Authored by Revere Health

Understanding Blood Conditions

October 18, 2016 | Cancer Center

Bone Density Scan

Most people don’t give much thought to the health of their blood until something like a cancer diagnosis, anemia or a clotting disorder wakes them up to the importance of the blood stream. Hematologists are dedicated to the study of blood, and many people find themselves needing the help of this specialized physician at some point.
Hematologists are physicians that follow their board certification in internal medicine with at least two years of specialty training in which they study a range of blood disorders. Doctors with a dual certification in hematology and medical oncology follow their basic internal medicine residency with three years of combined fellowship training.

What blood disorders do hematologists treat?

Hematologists treat conditions that involve problems with “the red blood cells, white blood cells, platelets, blood vessels, bone marrow, lymph nodes, spleen, and the proteins involved in bleeding and clotting (hemostasis and thrombosis),” according to the American Society of Hematology. Examples include:

  • Anemia
  • Sickle-cell anemia
  • Bleeding disorders such as hemophilia
  • Deep-vein thrombosis
  • Blood cancers such as leukemia, lymphoma and myeloma

As part of the Revere Health patient care team, hematologists work in close collaboration with surgeons, radiation oncologists and other specialists to care for adults and children with blood diseases, including cancers of the blood and bone marrow.

Let’s look at three of the most common cancers of the blood.

1) Leukemia

Leukemia occurs in both adults and children. This type of cancer found in the blood and bone marrow is caused by the rapid production of abnormal white blood cells called leukemic cells. This impairs the ability of the bone marrow to produce red blood cells and platelets. Acute leukemia requires immediate treatment, and chronic leukemia progresses more slowly.

Common symptoms include:


Understanding Blood Conditions

  • Bone pain
  • Headaches
  • Fever, chills, night sweats
  • and other flu-like symptoms
  • Weakness and fatigue
  • Weight loss
  • Bleeding gums
  • Swollen tonsils
  • Enlarged liver and spleen


A complete blood count (CBC) is used to diagnose leukemia. A positive result is followed by a bone marrow biopsy to determine the type of leukemia.
Treatment plans are individualized to meet the unique needs of the patient. Recommendations are based on the specific type of leukemia, as well as the age and health of the patient. A combination of treatments might be used including chemotherapy, radiation therapy, biological therapy, and stem cell transplantation.

2) Lymphoma

About half of the blood cancers that occur each year are lymphomas, or cancers of the lymphatic system, reports the American Society of Hematology. The lymphatic system is comprised of lymph nodes in the neck, armpits, groin, chest and abdomen. Lymph nodes remove excess fluids from the body and produces immune cells.

Lymphoma occurs when abnormal lymphocytes – a white blood cell that fights infection – become cancerous lymphoma cells, which build up in the lymph nodes and damage the immune system. Lymphomas are classified as either Hodgkin lymphoma, accounting for about 12 percent of cases, or non-Hodgkin lymphoma. “Classifying non-Hodgkin lymphoma (NHL) can be quite confusing (even for doctors) because there are so many types and because several different systems have been used,” explains the American Cancer Society. While each situation is different, common symptoms of lymphoma include:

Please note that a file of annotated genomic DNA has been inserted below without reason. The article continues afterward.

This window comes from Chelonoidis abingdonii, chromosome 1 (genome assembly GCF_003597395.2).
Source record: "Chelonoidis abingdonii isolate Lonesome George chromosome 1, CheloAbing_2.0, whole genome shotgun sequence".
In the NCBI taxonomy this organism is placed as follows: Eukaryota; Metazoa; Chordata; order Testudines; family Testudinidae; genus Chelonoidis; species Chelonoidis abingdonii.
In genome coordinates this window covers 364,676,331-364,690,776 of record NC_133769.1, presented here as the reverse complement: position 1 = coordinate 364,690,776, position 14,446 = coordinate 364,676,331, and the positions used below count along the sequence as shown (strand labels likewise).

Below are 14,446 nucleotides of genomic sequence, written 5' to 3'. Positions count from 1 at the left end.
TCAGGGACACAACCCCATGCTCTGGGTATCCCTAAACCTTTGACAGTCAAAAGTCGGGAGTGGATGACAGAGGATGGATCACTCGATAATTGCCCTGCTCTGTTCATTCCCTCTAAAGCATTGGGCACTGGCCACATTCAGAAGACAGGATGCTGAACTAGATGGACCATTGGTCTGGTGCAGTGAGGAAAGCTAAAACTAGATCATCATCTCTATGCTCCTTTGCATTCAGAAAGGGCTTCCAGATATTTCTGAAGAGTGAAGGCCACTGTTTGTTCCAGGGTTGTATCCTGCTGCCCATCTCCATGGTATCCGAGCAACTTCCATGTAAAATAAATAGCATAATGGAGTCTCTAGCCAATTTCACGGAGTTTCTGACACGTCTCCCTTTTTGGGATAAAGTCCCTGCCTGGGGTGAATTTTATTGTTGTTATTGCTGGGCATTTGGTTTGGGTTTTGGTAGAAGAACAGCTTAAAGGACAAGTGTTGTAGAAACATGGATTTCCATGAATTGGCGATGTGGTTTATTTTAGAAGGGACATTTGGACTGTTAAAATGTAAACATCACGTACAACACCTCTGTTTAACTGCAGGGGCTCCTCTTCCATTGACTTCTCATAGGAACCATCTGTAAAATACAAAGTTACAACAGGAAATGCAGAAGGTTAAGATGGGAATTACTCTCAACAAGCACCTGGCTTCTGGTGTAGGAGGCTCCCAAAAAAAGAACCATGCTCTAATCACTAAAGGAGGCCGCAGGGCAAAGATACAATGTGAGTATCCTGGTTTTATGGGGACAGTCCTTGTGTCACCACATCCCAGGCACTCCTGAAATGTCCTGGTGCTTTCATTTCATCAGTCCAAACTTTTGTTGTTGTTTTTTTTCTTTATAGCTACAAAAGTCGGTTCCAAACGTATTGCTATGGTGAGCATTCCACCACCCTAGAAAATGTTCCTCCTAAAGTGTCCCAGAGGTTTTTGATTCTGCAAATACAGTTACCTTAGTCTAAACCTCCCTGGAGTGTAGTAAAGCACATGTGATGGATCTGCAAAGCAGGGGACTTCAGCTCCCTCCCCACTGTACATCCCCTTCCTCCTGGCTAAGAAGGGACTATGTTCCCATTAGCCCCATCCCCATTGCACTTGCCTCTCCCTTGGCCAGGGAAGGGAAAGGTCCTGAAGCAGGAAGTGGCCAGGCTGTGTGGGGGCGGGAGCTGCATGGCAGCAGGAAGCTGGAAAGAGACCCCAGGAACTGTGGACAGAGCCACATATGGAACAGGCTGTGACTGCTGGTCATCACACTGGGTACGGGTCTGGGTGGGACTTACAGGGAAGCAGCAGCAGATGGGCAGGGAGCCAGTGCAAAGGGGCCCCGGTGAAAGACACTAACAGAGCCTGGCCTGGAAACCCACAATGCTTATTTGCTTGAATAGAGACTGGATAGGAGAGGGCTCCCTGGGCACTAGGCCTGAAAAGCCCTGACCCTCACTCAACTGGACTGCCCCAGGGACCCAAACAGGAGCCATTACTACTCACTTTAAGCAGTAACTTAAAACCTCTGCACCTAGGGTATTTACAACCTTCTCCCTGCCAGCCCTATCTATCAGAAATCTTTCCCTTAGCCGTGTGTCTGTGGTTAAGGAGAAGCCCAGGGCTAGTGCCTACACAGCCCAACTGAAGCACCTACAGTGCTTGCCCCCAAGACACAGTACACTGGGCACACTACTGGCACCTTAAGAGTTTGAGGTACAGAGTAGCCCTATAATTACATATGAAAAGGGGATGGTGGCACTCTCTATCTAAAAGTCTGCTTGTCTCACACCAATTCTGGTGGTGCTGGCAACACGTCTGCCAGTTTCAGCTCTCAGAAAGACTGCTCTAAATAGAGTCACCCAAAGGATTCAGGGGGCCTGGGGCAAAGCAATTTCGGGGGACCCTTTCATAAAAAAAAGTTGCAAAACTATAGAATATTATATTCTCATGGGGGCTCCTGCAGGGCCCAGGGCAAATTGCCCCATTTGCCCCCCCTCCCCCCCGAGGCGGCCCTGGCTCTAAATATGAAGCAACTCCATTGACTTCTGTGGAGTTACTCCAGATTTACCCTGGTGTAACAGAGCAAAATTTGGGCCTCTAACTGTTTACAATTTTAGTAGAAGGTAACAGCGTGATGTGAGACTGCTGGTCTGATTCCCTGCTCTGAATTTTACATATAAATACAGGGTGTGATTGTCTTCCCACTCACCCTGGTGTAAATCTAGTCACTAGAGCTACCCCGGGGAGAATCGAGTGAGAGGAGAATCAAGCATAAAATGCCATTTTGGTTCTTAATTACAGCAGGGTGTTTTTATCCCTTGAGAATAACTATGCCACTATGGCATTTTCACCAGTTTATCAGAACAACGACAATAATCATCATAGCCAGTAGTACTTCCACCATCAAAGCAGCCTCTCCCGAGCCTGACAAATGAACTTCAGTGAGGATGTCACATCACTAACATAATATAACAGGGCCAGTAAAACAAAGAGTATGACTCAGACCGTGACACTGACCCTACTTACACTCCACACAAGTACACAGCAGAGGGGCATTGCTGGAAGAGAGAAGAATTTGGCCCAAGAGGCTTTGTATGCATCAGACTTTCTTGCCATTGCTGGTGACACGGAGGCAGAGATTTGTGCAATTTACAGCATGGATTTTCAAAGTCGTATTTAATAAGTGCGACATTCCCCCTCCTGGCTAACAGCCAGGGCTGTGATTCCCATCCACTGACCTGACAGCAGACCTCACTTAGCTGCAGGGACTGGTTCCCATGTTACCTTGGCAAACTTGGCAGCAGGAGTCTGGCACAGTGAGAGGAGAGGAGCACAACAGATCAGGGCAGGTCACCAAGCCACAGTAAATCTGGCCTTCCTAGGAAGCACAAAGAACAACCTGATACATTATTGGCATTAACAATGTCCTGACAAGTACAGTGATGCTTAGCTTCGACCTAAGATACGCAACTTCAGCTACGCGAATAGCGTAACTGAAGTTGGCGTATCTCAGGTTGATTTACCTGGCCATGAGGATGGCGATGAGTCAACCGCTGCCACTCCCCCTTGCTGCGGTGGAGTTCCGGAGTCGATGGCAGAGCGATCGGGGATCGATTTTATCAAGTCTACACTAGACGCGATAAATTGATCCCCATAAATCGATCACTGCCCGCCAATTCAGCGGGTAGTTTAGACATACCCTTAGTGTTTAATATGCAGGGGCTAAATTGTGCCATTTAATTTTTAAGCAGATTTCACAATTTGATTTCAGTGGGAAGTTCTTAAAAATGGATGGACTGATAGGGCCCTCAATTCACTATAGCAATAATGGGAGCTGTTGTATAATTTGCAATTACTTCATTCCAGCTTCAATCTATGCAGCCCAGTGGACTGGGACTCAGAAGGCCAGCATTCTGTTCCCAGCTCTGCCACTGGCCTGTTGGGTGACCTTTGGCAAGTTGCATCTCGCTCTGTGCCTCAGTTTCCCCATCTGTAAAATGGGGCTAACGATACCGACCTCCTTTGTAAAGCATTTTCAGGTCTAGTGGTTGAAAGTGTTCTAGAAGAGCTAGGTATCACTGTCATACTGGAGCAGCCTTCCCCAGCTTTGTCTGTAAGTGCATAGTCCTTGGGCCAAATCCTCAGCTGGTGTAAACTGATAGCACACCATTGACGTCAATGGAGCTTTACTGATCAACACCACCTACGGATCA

• Swollen lymph nodes in the neck, armpits or groin
  • Weakness and fatigue
  • Weight loss
  • Fever
  • Sweating
  • Difficulty breathing or chest pain
  • Rash

A lymph node biopsy is used to diagnose lymphoma, followed by additional staging tests that might include blood tests, bone marrow biopsies and imaging tests to detect if the lymphoma has spread. This guides an oncologist’s treatment decisions, which might include chemotherapy, radiation, biological therapies and stem cell transplant, depending on the patient’s health and treatment goals.

3) Myeloma

This cancer of the plasma cells interferes with the body’s ability to produce antibodies, leaving the immune system weakened and susceptible to infection. The multiplication of myeloma cells can cause kidney damage and bone destruction, leading to bone pain and sometimes fractures.

Common symptoms of myeloma include:

  • Anemia
  • Excessive calcium in the blood
  • Kidney damage or failure
  • Susceptibility to infection
  • High protein levels in the blood and/or urine
  • Weight loss

Treatments can help slow the growth of the myeloma cells and relieve the fatigue, bone pain and other symptoms. Options include chemotherapy, radiation therapy, immunomodulators (drugs that target specific areas of the immune system), anemia drugs and stem cell transplant. Since each person’s situation is different, following a myeloma diagnosis, a patient’s cancer care team collaborates to develop a treatment plan that offers the best chance for recovery.
Are you or a loved one faced with the challenge of a cancer diagnosis? Revere Health offers specialists in both Medical Oncology and Hematology-Oncology that provide patient-centered cancer treatment using the latest technologies. We work with you to determine the best treatment options for your unique condition and continue to adjust and monitor your dosage or care throughout your treatment.

Revere Health Cancer Care offers complete oncology services for patients diagnosed with cancer who may or may not require chemotherapy or radiation treatments.



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This information is not intended to replace the advice of a medical professional. You should always consult your doctor before making decisions about your health.